Credit Information Made In MyanmarMyanmar’s Central Bank is hoping to enact regulation in June that will pave the way for a credit bureau to help the country’s banks better assess risk when making loans and loosen strict collateral requirements.   The Myanmar Bank Association (MBA) has already signed an agreement with the Singaporean firm NSP Holdings to establish a joint-venture credit bureau, according to U Zaw Lin Aung, secretary of the Credit Bureau committee.

The committee selected NSP Holdings from a list of potential partners back in 2014. MBA will hold around 60 percent of the joint venture and NSP Holdings the other 40pc, U Zaw Lin Aung said. But after choosing NSP Holdings the committee had to wait for the new Financial Institutions Law, which was passed by parliament in January. This replaced an older Bank Secrecy Act, which said that banks’ information was confidential and could not be passed to third parties.

The Central Bank of Myanmar has allowed five kinds of loan collateral since early 2012 – land, agricultural products, treasury bonds, gold and savings deposits. Land and property remain the preferred choices, however, and the loans provided are often short-term and equal to less than one-half the value of the collateral.

This collateral-based system “inevitably restricts lending” to those borrowers that own land, according to an ADB working paper published in April last year. The lack of information available to banks about borrowers also acts to limit lending to smaller borrowers, the paper said.

By providing more detailed information the credit bureau would help banks tailor collateral requirements and interest rates to specific borrowers, and encourage lending to a wider range of customers.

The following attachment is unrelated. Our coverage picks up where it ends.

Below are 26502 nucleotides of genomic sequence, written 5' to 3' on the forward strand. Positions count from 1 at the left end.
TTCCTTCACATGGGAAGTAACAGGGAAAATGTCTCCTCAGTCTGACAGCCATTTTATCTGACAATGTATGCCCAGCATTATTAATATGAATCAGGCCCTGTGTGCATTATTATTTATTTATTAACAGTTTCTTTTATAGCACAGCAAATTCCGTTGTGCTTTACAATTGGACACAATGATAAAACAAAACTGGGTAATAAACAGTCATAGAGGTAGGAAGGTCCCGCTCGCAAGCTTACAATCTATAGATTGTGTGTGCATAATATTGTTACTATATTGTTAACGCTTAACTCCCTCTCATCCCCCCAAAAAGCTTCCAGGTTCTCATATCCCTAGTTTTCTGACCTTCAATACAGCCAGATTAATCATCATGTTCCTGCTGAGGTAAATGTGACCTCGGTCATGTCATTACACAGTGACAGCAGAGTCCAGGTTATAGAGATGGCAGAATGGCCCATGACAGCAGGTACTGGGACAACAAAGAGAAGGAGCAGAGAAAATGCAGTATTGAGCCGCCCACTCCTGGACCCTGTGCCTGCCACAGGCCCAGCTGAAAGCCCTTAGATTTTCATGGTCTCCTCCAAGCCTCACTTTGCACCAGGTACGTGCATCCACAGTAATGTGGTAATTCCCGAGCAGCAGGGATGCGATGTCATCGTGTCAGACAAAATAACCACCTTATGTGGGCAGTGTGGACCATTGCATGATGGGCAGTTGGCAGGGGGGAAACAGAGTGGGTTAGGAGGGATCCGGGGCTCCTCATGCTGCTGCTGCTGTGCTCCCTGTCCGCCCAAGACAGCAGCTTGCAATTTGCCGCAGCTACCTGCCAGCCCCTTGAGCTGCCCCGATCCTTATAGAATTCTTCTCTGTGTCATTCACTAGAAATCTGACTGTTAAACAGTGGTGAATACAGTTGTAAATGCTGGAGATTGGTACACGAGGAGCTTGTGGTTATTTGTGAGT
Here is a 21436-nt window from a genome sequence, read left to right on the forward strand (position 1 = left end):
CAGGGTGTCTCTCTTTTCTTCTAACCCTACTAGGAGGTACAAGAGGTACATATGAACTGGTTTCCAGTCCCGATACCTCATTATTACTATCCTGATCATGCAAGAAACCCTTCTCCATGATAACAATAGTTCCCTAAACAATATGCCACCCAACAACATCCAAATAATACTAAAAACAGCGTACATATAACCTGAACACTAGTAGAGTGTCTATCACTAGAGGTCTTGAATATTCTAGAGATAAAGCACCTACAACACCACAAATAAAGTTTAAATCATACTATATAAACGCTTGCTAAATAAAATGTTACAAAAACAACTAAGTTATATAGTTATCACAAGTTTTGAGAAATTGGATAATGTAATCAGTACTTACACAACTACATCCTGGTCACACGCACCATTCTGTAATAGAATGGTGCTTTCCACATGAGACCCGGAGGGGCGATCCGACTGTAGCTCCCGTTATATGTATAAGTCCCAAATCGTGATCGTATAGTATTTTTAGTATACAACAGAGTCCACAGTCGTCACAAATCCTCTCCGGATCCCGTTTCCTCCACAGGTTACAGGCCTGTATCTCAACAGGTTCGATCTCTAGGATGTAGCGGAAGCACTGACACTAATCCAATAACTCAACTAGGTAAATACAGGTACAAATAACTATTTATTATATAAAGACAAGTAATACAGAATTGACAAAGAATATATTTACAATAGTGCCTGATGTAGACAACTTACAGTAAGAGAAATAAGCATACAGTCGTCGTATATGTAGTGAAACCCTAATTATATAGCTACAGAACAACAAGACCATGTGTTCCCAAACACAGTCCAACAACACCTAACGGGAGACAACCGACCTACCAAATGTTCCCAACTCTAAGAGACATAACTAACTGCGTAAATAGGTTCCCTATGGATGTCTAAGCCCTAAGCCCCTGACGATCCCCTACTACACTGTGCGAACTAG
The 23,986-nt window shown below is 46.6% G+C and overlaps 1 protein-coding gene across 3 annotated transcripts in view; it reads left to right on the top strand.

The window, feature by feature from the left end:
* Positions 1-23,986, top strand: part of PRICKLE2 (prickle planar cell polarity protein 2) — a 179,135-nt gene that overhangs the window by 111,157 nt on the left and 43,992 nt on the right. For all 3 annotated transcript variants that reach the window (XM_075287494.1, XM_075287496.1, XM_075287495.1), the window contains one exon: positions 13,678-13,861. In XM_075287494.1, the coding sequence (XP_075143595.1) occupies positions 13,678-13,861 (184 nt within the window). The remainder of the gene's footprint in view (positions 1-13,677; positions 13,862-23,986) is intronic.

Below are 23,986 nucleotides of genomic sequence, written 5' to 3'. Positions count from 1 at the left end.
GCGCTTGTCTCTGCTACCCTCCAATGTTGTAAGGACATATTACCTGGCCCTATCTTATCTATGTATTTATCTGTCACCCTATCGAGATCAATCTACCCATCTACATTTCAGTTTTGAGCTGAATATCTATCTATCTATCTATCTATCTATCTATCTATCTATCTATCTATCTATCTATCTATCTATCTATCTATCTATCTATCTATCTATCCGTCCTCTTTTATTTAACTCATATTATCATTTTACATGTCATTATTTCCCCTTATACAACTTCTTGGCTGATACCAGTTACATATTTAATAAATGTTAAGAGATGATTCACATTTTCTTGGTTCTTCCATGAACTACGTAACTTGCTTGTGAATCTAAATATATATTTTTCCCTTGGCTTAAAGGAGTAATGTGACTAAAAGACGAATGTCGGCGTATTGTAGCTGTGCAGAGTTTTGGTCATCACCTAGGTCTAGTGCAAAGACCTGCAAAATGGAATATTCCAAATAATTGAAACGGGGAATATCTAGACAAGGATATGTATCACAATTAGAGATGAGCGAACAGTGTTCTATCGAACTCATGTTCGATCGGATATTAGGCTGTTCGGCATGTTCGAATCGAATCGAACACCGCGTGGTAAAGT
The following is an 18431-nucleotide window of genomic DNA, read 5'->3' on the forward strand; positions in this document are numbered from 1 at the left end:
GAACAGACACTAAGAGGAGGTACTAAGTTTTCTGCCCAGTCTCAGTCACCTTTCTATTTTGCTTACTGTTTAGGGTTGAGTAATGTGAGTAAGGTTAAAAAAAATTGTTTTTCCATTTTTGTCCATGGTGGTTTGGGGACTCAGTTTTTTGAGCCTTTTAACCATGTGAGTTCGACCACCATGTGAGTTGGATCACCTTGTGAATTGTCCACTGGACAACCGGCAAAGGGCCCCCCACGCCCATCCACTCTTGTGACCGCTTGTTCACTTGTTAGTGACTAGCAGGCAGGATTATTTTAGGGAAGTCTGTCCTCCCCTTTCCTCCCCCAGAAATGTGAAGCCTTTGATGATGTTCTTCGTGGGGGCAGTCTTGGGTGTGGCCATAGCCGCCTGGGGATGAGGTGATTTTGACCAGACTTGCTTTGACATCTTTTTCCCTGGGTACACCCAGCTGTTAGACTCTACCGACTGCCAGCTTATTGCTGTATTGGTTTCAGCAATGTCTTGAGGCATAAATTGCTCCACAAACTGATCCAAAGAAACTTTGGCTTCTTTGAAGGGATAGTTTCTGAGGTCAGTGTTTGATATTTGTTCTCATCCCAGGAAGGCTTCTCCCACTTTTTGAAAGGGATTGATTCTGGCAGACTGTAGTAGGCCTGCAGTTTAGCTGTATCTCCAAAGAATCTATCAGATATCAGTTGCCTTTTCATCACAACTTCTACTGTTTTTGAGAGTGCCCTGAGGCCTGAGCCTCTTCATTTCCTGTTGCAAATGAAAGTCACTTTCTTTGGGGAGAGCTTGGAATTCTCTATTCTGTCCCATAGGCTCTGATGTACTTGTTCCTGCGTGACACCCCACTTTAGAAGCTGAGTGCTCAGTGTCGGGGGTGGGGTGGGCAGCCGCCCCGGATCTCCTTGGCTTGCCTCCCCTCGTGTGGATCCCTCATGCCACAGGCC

“[The bureau] will help banks gain market share and customers,” said U Mya Than. “Banks will be better able to compete on interest rates and services, and will be able to provide more credit cards.”

Once the Central Bank regulation is in place, it will take around a year to get the bureau up and running, U Zaw Lin Aung said. Myanmar’s banks run different core banking systems, and collect customer information in different formats. The credit bureau will need to standardise the data that individual lenders collect.

The credit bureau committee is conducting a feasibility study, but the bureau “will definitely start [operating] next year”, he said.

All of Myanmar’s domestic banks – private and state-owned – have contributed share capital to MBA. Because of the state-owned banks’ involvement, the credit bureau also requires approval from the Union Attorney General, U Zaw Lin Aung said, although adding the state-owned bank’s share is very small.

Source: MM Times